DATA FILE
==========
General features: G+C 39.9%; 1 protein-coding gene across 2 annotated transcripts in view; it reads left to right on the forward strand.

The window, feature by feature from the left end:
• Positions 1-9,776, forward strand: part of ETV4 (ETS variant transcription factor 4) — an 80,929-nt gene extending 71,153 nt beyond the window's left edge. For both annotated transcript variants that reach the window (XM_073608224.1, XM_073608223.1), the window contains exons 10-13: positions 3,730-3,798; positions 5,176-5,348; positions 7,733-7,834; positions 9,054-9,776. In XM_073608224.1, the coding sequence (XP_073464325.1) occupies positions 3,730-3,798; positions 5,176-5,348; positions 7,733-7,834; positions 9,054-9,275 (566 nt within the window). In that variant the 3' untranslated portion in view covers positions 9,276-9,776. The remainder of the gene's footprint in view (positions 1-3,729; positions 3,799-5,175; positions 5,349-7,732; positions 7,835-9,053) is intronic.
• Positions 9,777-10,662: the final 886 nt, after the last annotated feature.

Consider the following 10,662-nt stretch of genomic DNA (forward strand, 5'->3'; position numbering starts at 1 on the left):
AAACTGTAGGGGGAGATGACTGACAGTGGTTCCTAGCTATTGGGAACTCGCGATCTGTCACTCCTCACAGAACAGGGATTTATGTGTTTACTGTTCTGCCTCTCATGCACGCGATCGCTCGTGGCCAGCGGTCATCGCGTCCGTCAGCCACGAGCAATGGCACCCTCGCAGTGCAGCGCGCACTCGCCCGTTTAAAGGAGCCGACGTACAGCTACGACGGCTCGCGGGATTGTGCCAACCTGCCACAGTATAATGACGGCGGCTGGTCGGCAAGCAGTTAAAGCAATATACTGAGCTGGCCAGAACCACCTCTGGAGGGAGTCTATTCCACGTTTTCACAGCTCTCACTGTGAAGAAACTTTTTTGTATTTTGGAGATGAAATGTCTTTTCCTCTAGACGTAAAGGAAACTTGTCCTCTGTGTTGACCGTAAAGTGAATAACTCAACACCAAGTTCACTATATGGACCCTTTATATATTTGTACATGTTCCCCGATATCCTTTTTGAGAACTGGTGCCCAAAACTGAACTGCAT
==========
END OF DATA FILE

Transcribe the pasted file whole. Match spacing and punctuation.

General features: G+C 39.9%; 1 protein-coding gene across 2 annotated transcripts in view; it reads left to right on the forward strand.

The window, feature by feature from the left end:
• Positions 1-9,776, forward strand: part of ETV4 (ETS variant transcription factor 4) — an 80,929-nt gene extending 71,153 nt beyond the window's left edge. For both annotated transcript variants that reach the window (XM_073608224.1, XM_073608223.1), the window contains exons 10-13: positions 3,730-3,798; positions 5,176-5,348; positions 7,733-7,834; positions 9,054-9,776. In XM_073608224.1, the coding sequence (XP_073464325.1) occupies positions 3,730-3,798; positions 5,176-5,348; positions 7,733-7,834; positions 9,054-9,275 (566 nt within the window). In that variant the 3' untranslated portion in view covers positions 9,276-9,776. The remainder of the gene's footprint in view (positions 1-3,729; positions 3,799-5,175; positions 5,349-7,732; positions 7,835-9,053) is intronic.
• Positions 9,777-10,662: the final 886 nt, after the last annotated feature.

Consider the following 10,662-nt stretch of genomic DNA (forward strand, 5'->3'; position numbering starts at 1 on the left):
AAACTGTAGGGGGAGATGACTGACAGTGGTTCCTAGCTATTGGGAACTCGCGATCTGTCACTCCTCACAGAACAGGGATTTATGTGTTTACTGTTCTGCCTCTCATGCACGCGATCGCTCGTGGCCAGCGGTCATCGCGTCCGTCAGCCACGAGCAATGGCACCCTCGCAGTGCAGCGCGCACTCGCCCGTTTAAAGGAGCCGACGTACAGCTACGACGGCTCGCGGGATTGTGCCAACCTGCCACAGTATAATGACGGCGGCTGGTCGGCAAGCAGTTAAAGCAATATACTGAGCTGGCCAGAACCACCTCTGGAGGGAGTCTATTCCACGTTTTCACAGCTCTCACTGTGAAGAAACTTTTTTGTATTTTGGAGATGAAATGTCTTTTCCTCTAGACGTAAAGGAAACTTGTCCTCTGTGTTGACCGTAAAGTGAATAACTCAACACCAAGTTCACTATATGGACCCTTTATATATTTGTACATGTTCCCCGATATCCTTTTTGAGAACTGGTGCCCAAAACTGAACTGCAT